You have standard operating procedures, best practices, and some things that are done a certain way because it produces the right outcome, the right results. When people avoid using the standard operating procedures or best practices, they fail to obtain an outcome or they cause problems throughout your organization. Because they fail to conform to your standards, they not only jeopardize results, but they also potentially lower the standard for everyone else, a price that is far too high to allow to go unaddressed. Here is how you avoid the high cost of the normalization of deviance.
You Might Be the Problem
One of the most empowering beliefs you can hold as a leader (and as a human being, for that matter), is to believe that everything is your fault. By accepting responsibility for the failings of your team, you recognize you are the cause, and you empower yourself to take action to improve things. There are several ways you may be responsible for the deviance and for allowing it to be normalized.
If you lack awareness that the people who make up your team have traded what’s right for what’s easy or what they like better, you have sown the seeds of normalization by allowing it to go unnoticed. The longer something goes unnoticed, the more time it has to take root. If you are unable or unwilling to inspect how your team is operating, you are allowing someone else to lower your standard to something less than what is necessary.
You can cease being the problem by engaging with your team, ensuring they are operating in line with your standards and expectations.
Allowing Deviance to Go Unaddressed
Some are aware their teams aren’t meeting their standards, but they are unwilling to address the people responsible for the deviations. Some believe they don’t have time to deal with the deviations, that someone else will take care of it for them eventually. Some prefer not to rock the boat, often to retain people, sometimes to avoid conflict. Still others believe they have more important work that requires their time and attention.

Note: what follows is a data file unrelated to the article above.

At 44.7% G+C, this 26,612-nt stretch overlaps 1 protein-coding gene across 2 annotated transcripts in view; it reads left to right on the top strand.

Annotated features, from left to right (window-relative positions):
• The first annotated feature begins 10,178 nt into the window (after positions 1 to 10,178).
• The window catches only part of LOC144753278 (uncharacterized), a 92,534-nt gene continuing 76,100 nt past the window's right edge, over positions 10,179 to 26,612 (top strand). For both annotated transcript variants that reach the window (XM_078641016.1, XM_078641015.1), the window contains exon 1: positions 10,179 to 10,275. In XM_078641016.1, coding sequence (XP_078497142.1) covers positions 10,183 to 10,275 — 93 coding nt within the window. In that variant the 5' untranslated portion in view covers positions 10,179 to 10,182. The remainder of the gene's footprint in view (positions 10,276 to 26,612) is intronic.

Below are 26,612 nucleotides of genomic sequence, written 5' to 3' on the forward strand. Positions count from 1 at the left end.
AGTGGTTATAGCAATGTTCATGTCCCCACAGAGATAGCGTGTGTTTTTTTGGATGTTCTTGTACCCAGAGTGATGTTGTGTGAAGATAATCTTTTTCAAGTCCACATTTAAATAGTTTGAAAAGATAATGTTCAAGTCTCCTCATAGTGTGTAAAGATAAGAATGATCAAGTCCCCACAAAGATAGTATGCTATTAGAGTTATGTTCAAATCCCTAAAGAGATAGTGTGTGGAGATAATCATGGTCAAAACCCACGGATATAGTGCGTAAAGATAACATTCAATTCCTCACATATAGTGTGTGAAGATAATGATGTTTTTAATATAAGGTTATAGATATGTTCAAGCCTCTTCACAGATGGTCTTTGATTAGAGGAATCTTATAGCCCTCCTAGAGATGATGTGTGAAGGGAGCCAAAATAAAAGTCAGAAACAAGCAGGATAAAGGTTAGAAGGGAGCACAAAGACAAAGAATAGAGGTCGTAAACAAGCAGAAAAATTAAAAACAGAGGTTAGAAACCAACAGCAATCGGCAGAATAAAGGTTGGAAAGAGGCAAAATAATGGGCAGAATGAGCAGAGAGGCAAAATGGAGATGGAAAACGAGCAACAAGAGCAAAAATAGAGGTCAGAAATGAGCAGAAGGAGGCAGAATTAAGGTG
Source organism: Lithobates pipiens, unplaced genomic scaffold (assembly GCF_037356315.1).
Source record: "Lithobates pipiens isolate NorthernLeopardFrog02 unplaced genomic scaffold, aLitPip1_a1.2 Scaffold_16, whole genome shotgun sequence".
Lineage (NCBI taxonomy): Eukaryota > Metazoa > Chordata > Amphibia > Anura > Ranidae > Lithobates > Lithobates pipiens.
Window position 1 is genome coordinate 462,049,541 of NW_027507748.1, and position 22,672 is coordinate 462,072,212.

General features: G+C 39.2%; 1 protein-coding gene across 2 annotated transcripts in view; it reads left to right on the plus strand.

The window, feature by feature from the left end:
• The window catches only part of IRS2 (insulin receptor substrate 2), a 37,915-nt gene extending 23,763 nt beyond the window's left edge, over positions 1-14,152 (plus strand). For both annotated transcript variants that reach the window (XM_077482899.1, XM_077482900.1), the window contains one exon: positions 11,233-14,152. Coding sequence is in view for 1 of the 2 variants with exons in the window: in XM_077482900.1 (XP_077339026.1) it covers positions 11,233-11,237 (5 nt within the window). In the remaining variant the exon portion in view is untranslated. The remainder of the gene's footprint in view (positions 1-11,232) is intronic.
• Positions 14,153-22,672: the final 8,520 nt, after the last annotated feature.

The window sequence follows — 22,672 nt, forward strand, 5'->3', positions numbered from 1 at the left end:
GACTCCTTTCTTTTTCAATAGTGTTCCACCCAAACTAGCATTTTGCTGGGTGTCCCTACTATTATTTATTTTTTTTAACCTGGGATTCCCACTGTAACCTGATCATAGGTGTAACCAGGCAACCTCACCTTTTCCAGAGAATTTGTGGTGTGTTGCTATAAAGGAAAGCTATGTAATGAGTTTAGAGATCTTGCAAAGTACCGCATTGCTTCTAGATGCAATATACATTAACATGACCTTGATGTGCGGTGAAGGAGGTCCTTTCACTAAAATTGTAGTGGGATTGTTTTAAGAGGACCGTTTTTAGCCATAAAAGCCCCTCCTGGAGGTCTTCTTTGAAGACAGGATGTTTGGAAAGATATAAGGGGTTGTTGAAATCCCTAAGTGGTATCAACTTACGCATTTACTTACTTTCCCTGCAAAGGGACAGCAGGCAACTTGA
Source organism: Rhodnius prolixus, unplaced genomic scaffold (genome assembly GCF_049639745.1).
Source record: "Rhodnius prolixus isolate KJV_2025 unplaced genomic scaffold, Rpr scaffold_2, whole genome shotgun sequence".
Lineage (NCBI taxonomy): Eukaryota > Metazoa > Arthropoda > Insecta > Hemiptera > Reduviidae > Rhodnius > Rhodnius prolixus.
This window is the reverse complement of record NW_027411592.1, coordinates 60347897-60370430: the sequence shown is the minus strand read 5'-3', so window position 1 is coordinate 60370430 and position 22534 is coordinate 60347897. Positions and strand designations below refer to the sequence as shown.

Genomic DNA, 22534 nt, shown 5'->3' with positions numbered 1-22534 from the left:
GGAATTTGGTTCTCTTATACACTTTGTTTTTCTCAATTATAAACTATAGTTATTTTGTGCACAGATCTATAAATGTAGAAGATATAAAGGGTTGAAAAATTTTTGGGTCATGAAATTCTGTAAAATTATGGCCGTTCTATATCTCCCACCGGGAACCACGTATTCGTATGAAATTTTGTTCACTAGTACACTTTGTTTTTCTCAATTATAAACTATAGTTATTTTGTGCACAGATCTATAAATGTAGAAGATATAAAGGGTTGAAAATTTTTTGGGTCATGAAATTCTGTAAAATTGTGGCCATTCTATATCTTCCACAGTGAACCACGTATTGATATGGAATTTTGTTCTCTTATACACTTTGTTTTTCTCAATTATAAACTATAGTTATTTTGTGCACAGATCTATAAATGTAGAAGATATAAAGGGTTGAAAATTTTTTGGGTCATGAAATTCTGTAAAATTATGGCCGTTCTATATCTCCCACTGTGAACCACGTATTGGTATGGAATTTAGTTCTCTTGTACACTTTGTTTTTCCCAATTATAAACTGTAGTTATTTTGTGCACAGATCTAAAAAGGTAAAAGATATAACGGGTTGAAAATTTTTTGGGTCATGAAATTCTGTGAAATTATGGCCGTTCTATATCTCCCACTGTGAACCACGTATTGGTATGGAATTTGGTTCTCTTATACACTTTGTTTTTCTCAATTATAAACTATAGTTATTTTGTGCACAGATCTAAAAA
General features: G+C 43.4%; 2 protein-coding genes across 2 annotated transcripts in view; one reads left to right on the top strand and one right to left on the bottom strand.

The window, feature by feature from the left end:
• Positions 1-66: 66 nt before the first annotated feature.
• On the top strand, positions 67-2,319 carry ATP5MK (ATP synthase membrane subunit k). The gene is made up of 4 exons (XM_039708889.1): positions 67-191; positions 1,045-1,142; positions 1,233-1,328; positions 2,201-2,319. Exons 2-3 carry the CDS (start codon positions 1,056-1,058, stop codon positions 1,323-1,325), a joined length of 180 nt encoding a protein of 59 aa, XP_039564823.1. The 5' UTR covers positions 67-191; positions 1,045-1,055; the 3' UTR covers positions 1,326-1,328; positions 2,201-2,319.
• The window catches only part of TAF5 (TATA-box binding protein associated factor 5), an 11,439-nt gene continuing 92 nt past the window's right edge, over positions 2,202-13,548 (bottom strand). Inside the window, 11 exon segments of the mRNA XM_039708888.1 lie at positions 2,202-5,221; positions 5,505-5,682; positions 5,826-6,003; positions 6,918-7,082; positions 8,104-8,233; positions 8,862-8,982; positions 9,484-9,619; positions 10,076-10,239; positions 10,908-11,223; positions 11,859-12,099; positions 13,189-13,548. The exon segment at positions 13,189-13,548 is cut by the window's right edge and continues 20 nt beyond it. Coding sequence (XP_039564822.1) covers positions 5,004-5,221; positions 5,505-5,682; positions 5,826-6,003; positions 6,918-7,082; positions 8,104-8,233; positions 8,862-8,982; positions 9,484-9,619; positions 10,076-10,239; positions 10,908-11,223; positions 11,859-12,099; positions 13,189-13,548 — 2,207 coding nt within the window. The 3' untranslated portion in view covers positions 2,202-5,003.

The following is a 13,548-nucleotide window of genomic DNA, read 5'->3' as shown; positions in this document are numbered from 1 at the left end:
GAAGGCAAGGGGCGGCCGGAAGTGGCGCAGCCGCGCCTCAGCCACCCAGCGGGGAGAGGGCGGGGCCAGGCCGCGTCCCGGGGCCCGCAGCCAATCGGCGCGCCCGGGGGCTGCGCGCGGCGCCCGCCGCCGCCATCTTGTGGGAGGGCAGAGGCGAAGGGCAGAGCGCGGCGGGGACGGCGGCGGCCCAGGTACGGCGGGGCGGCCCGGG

The problem with leaving deviance unaddressed is that once it is allowed in one area, it will spread to other areas. If this group need not observe the standards, why then should the next group? If you want to know how deviance becomes the new lower standard, it is by its going unaddressed long enough to grow roots, like a weed.
Your results and your standards are lost When they are not addressed early enough to prevent others from lowering them and allowing this reduction in the standard to spread.
The Establishment of Nonnegotiable
The idea of “nonnegotiable” can strike people funny. It sounds to their ears like something that smacks of being autocratic, an approach that doesn’t consider other people. That idea is incorrect, as evidenced by ideas like integrity, how people treat each other on teams, and honest dealings with their clients, all of which are nonnegotiable.
The idea of a process or procedure or standard being nonnegotiable doesn’t suggest that there is no room for debate or discourse about how something might be improved, but that would be raising the standard. It also doesn’t mean that at some point, some standard is removed because it is no longer necessary. Instead, nonnegotiable suggest a standard that must be maintained because it is necessary to producing some result in a certain way.
If one way of doing something produces an excellent result and another method produces a fair result, there is no reason not to require it be done in the way that provides the superior result.
For Want of a Nail
For want of a nail, the shoe was lost;
For want of the shoe, the horse was lost;
For want of the horse, the rider was lost;
For want of the rider, the battle was lost;
For want of the battle, the kingdom was lost;
And all for the want of a horseshoe nail.
(Attributed to Ben Franklin)
For example, face-to-face meetings are more valuable than sending emails, yet there are leaders who allow their sales force to email the prospect whose business they are not going to win to send the proposal and pricing by email. Soon, others decide to be efficient instead of effective, and just like that you have a new, much lower standard.
On your pipeline call, Johnny hasn’t reported a new opportunity for five weeks. Instead, he shares that he had a meeting with the big client with the sexy logo last week and things are starting to move, accounting for exactly one of his hours at work. Because you said nothing to Johnny, you have accepted that one is allowed to go more than a month without creating a new opportunity.
Accountability and Consequences
If there are no consequences for deviating from the standard, then there is no accountability. An unwillingness to address the people who are guilty of lowering the standard, is to not have a standard. If there is to be accountability, there must be accountability to the standards, your operating procedures, your best practices, and all the tribal knowledge that there is a way to do things that work better than some other ways.
As a leader, you own the future of your organization or team, which means raising the standard and improving your performance. No leader can afford to allow the normalization of deviance, the lowering of the standard and lowering the bar for their organization.
If you want performance, raise and defend your standards. Crowd out any chance that there is a normalization of deviance.
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Filed under: Leadership